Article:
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Impact of smoking images in magazines on the smoking attitudes and intentions of youth: an experimental investigation
  1. Owen B J Carter1,
  2. Robert J Donovan1,2,
  3. Narelle M Weller1,
  4. Geoffrey Jalleh1
  1. 1
    Centre for Behavioural Research in Cancer Control, Curtin University of Technology, Perth, WA, Australia
  2. 2
    Curtin Business School, Perth, WA, Australia
  1. Dr Owen Carter, Centre for Behavioural Research in Cancer Control, Curtin University of Technology, GPO Box U1987, Perth, WA 6845, Australia; o.carter{at}curtin.edu.au

Abstract

Objective: To determine the effect of magazine incidental smoking imagery on youths’ smoking intentions.

Methods: A magazine was developed incorporating photographs of smokers (Smoking Magazine). A second version of the magazine (Non-smoking Magazine) included these photographs with the tobacco paraphernalia digitally erased. Equal numbers of smokers and non-smokers aged 14–17 years (n = 357) were randomly assigned to look through one version of the magazine and then asked a series of questions.

Results: Smokers made more unprompted mention of smoking imagery than non-smokers after viewing Smoking Magazine (52% vs 34%; p<0.05). Smokers viewing Smoking Magazine were more likely to report an urge to smoke (54% vs 40%; p<0.05). Female non-smokers who viewed Smoking Magazine were more likely than those who viewed Non-smoking Magazine to state a future intention to smoke (13% vs 0%; p<0.05). Female smokers were more attracted to the male models appearing in Smoking Magazine than Non-smoking Magazine (49% vs 24%; p<0.05) and the opposite was true for female non-smokers (28% vs 52%; p<0.05). Female smokers were also marginally more likely to desire looking like the female models in Smoking Magazine (64% vs 46%; p = 0.06) but no difference was observed in the non-smoking females (46% vs 46%). Male smokers and non-smokers did not differ in their responses by magazine type.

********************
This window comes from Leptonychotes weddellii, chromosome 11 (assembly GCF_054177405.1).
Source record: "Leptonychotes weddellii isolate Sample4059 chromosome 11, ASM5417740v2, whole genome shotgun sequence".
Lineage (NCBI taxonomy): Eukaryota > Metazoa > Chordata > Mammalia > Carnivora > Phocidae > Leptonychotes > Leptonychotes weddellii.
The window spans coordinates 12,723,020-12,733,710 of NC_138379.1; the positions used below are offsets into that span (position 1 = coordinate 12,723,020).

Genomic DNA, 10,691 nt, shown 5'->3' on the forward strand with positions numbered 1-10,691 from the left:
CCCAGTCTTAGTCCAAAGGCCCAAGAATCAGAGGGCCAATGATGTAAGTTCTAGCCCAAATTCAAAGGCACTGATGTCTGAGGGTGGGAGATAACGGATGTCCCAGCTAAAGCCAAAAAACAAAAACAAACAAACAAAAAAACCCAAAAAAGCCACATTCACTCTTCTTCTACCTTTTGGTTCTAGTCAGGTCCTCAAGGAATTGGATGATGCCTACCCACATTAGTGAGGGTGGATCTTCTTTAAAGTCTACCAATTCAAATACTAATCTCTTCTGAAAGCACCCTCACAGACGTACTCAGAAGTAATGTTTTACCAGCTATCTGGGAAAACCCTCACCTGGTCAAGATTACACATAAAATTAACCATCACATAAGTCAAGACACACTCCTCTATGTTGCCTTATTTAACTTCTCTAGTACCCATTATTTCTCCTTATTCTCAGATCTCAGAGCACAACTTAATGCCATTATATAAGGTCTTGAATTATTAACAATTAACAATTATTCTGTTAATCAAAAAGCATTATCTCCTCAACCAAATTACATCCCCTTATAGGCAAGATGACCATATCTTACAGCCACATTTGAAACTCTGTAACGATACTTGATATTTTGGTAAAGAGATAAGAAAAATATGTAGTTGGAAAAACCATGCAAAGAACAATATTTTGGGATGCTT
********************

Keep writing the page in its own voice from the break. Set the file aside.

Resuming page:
Conclusions: Incidental positive smoking imagery in magazines can generate the same sorts of consumer effects attributed to advertising in general, including tobacco advertising. Sex specific results of our study may be explained by the choice of smoking images used.

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Footnotes

  • Abbreviations:
    FCTC
    Framework Convention on Tobacco Control

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